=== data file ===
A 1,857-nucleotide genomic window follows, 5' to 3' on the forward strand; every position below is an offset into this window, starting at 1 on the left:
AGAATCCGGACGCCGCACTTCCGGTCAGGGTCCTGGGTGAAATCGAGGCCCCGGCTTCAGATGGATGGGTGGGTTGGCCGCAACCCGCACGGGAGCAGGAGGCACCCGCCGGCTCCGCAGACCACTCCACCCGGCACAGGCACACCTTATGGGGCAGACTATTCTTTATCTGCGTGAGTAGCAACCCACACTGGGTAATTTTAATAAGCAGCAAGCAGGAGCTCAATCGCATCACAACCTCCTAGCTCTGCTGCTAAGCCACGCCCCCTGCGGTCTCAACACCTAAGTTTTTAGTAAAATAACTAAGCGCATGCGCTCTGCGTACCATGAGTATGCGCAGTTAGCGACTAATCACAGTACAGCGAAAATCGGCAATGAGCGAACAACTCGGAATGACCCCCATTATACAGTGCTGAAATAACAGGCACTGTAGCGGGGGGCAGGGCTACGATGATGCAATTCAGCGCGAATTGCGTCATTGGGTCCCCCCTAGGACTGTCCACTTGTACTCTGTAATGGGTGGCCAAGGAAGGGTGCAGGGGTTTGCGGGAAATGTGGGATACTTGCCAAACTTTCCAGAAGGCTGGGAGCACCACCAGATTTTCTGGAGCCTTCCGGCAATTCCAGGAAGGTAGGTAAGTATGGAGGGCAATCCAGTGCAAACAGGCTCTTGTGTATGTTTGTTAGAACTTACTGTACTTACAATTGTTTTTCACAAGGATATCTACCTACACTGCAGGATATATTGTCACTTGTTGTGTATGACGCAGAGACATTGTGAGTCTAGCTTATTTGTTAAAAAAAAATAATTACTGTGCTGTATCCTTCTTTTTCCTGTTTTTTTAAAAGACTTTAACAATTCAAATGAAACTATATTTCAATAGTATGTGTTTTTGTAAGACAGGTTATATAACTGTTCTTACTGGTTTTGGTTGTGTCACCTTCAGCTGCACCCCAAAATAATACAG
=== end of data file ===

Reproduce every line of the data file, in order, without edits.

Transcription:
A 1,857-nucleotide genomic window follows, 5' to 3' on the forward strand; every position below is an offset into this window, starting at 1 on the left:
AGAATCCGGACGCCGCACTTCCGGTCAGGGTCCTGGGTGAAATCGAGGCCCCGGCTTCAGATGGATGGGTGGGTTGGCCGCAACCCGCACGGGAGCAGGAGGCACCCGCCGGCTCCGCAGACCACTCCACCCGGCACAGGCACACCTTATGGGGCAGACTATTCTTTATCTGCGTGAGTAGCAACCCACACTGGGTAATTTTAATAAGCAGCAAGCAGGAGCTCAATCGCATCACAACCTCCTAGCTCTGCTGCTAAGCCACGCCCCCTGCGGTCTCAACACCTAAGTTTTTAGTAAAATAACTAAGCGCATGCGCTCTGCGTACCATGAGTATGCGCAGTTAGCGACTAATCACAGTACAGCGAAAATCGGCAATGAGCGAACAACTCGGAATGACCCCCATTATACAGTGCTGAAATAACAGGCACTGTAGCGGGGGGCAGGGCTACGATGATGCAATTCAGCGCGAATTGCGTCATTGGGTCCCCCCTAGGACTGTCCACTTGTACTCTGTAATGGGTGGCCAAGGAAGGGTGCAGGGGTTTGCGGGAAATGTGGGATACTTGCCAAACTTTCCAGAAGGCTGGGAGCACCACCAGATTTTCTGGAGCCTTCCGGCAATTCCAGGAAGGTAGGTAAGTATGGAGGGCAATCCAGTGCAAACAGGCTCTTGTGTATGTTTGTTAGAACTTACTGTACTTACAATTGTTTTTCACAAGGATATCTACCTACACTGCAGGATATATTGTCACTTGTTGTGTATGACGCAGAGACATTGTGAGTCTAGCTTATTTGTTAAAAAAAAATAATTACTGTGCTGTATCCTTCTTTTTCCTGTTTTTTTAAAAGACTTTAACAATTCAAATGAAACTATATTTCAATAGTATGTGTTTTTGTAAGACAGGTTATATAACTGTTCTTACTGGTTTTGGTTGTGTCACCTTCAGCTGCACCCCAAAATAATACAG